Let’s take a look at the current situation to see if you should add the Bank of Nova Scotia to your portfolio.
In early November, the Bank of Nova Scotia announced a major restructuring plan aimed at improving operations in its international business units. The company took a one-time charge of $451 million, which included $129 million for bad investments in Venezuela and $109 million for bad loans in the Caribbean. The most interesting news is the shift in focus from Mexico to Colombia and Chile. The bank will close roughly 120 international branches and reduce staff by 1,500.
The reduction in expenses is expected to lead to cost savings in the order of $120 million per year going forward.
Brian Porter, the Bank of Nova Scotia’s CEO, has made several changes to his senior management team in his first year as the company’s leader. The recent restructuring announcement meant pink slips for the head of all the Latin American operations, as well as the head of the Mexican unit. Earlier in the year, Porter changed his wealth management head, marketing head, capital markets head, chief operating officer, and chief risk officer.
A game of musical chairs is expected any time there is a CEO change at a bank, but the scope of the overhaul in such a short period of time suggests the Bank of Nova Scotia is facing difficulties in all areas of the business.
On the positive side, the aggressive moves send a signal to the market that Porter is determined to right the ship quickly.
Provisions for credit losses (PCL) hit their highest levels for the year in the company’s Q4 2014 report, which covered the period ended October 31. Accelerated charges for bankrupt retail accounts and other loan losses drove the PCL ratio for the fourth quarter to 0.53%, with larger provisions for the Canadian and Caribbean retail accounting for most of the pain. The adjusted Q4 PCL ratio was 0.37%. The number is acceptable, but higher than the PCL at some of the other banks.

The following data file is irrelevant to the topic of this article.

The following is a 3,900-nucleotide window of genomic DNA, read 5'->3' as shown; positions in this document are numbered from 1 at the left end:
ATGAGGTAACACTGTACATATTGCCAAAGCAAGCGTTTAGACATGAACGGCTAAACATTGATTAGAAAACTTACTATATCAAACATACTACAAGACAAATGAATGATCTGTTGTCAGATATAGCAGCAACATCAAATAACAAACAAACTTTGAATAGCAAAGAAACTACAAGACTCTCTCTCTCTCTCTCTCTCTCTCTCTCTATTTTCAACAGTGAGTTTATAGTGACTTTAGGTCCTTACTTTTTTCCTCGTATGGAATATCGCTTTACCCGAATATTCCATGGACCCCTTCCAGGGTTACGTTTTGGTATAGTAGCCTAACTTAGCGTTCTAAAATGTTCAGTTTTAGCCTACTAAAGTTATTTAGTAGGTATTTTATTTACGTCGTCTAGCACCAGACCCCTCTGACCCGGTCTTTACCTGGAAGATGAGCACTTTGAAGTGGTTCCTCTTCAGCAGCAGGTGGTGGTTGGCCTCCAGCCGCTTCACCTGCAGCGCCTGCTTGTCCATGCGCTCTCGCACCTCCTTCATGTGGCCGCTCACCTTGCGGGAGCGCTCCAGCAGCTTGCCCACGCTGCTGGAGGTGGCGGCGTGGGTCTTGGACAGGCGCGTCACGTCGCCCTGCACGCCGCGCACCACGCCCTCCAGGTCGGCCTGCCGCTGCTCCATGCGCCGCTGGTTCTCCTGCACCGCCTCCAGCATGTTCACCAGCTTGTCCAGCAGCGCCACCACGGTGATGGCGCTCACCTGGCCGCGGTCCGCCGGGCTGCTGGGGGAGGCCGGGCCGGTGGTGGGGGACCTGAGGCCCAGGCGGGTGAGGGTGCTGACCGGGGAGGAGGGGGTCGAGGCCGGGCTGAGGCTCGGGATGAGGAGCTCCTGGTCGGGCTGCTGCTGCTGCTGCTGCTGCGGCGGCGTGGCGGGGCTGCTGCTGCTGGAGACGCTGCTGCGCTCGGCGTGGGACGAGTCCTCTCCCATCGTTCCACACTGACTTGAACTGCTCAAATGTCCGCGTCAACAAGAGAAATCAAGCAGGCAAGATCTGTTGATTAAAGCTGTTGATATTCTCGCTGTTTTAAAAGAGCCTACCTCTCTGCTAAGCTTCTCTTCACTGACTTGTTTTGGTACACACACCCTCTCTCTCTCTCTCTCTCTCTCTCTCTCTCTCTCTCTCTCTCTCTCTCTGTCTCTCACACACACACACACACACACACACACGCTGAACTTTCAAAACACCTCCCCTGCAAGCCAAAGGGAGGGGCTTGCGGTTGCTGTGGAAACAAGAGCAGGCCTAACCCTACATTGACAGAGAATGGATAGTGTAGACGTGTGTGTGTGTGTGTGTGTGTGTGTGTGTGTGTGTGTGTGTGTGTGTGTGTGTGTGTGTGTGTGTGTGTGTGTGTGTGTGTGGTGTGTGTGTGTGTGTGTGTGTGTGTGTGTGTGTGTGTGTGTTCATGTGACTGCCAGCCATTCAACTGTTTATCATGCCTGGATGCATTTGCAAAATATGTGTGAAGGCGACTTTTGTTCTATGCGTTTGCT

The Bank of Nova Scotia had $189 billion in Canadian residential mortgages on the books as of October 31, 2014. Uninsured mortgages accounted for 48% of the portfolio and the average loan to value (LTV) ratio on the uninsured portion was 54%.
Concerns for 2015
One item investors should watch carefully is the fact that 15% of the Bank of Nova Scotia’s outstanding residential mortgages are located in Alberta. With the oil industry facing a possible meltdown, the portfolio could start to see higher defaults in the second half of this year.
Should you buy?
The Bank of Nova Scotia has increased its dividend by 35% in the past four years and the stock has gained about 9% in the same time period. The performance had trailed most of its peers, primarily due to the heavy focus on international growth. The dividend of $2.64 per share yields about 4.3%.
As a long-term bet, The Bank of Nova Scotia should be a good investment. The focus on international markets provides a hedge against weakness in Canada, and the the growth potential in Latin America is compelling. However, the stock is in a downward trend and most of the Canadian banks, including the Bank of Nova Scotia, have warned that 2015 will be tough. Although the stock currently trades at an attractive 11 times earnings, the Bank of Nova Scotia is probably a hold right now. New investors might see a better entry point in the coming months.